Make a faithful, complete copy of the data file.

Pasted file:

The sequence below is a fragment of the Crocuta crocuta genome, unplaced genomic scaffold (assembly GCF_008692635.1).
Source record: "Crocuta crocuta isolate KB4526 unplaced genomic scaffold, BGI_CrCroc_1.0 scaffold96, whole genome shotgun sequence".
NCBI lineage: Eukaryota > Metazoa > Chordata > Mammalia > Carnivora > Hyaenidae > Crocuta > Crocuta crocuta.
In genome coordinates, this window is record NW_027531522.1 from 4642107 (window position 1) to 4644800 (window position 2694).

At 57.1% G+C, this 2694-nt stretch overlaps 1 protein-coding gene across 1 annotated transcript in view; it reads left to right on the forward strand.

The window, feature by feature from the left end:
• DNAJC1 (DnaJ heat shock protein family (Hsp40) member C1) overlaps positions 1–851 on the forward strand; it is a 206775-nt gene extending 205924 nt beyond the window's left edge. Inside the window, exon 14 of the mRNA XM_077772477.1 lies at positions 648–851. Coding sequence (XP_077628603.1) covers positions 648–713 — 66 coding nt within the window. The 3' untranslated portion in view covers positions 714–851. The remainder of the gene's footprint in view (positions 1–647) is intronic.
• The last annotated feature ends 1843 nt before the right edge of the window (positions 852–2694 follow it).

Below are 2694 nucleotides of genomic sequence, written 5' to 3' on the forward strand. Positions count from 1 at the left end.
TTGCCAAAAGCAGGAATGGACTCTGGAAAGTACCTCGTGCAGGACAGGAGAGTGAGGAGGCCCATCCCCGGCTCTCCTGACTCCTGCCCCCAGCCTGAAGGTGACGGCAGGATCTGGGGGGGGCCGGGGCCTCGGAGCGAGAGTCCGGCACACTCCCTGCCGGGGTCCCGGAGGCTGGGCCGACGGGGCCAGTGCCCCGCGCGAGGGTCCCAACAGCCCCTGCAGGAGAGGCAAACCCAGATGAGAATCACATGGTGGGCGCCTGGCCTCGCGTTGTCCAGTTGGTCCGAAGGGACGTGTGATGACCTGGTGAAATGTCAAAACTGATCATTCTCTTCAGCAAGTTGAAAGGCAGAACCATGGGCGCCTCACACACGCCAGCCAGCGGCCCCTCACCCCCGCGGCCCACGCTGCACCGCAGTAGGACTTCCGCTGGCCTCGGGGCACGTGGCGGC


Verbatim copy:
The sequence below is a fragment of the Crocuta crocuta genome, unplaced genomic scaffold (assembly GCF_008692635.1).
Source record: "Crocuta crocuta isolate KB4526 unplaced genomic scaffold, BGI_CrCroc_1.0 scaffold96, whole genome shotgun sequence".
NCBI lineage: Eukaryota > Metazoa > Chordata > Mammalia > Carnivora > Hyaenidae > Crocuta > Crocuta crocuta.
In genome coordinates, this window is record NW_027531522.1 from 4642107 (window position 1) to 4644800 (window position 2694).

At 57.1% G+C, this 2694-nt stretch overlaps 1 protein-coding gene across 1 annotated transcript in view; it reads left to right on the forward strand.

The window, feature by feature from the left end:
• DNAJC1 (DnaJ heat shock protein family (Hsp40) member C1) overlaps positions 1–851 on the forward strand; it is a 206775-nt gene extending 205924 nt beyond the window's left edge. Inside the window, exon 14 of the mRNA XM_077772477.1 lies at positions 648–851. Coding sequence (XP_077628603.1) covers positions 648–713 — 66 coding nt within the window. The 3' untranslated portion in view covers positions 714–851. The remainder of the gene's footprint in view (positions 1–647) is intronic.
• The last annotated feature ends 1843 nt before the right edge of the window (positions 852–2694 follow it).

Below are 2694 nucleotides of genomic sequence, written 5' to 3' on the forward strand. Positions count from 1 at the left end.
TTGCCAAAAGCAGGAATGGACTCTGGAAAGTACCTCGTGCAGGACAGGAGAGTGAGGAGGCCCATCCCCGGCTCTCCTGACTCCTGCCCCCAGCCTGAAGGTGACGGCAGGATCTGGGGGGGGCCGGGGCCTCGGAGCGAGAGTCCGGCACACTCCCTGCCGGGGTCCCGGAGGCTGGGCCGACGGGGCCAGTGCCCCGCGCGAGGGTCCCAACAGCCCCTGCAGGAGAGGCAAACCCAGATGAGAATCACATGGTGGGCGCCTGGCCTCGCGTTGTCCAGTTGGTCCGAAGGGACGTGTGATGACCTGGTGAAATGTCAAAACTGATCATTCTCTTCAGCAAGTTGAAAGGCAGAACCATGGGCGCCTCACACACGCCAGCCAGCGGCCCCTCACCCCCGCGGCCCACGCTGCACCGCAGTAGGACTTCCGCTGGCCTCGGGGCACGTGGCGGC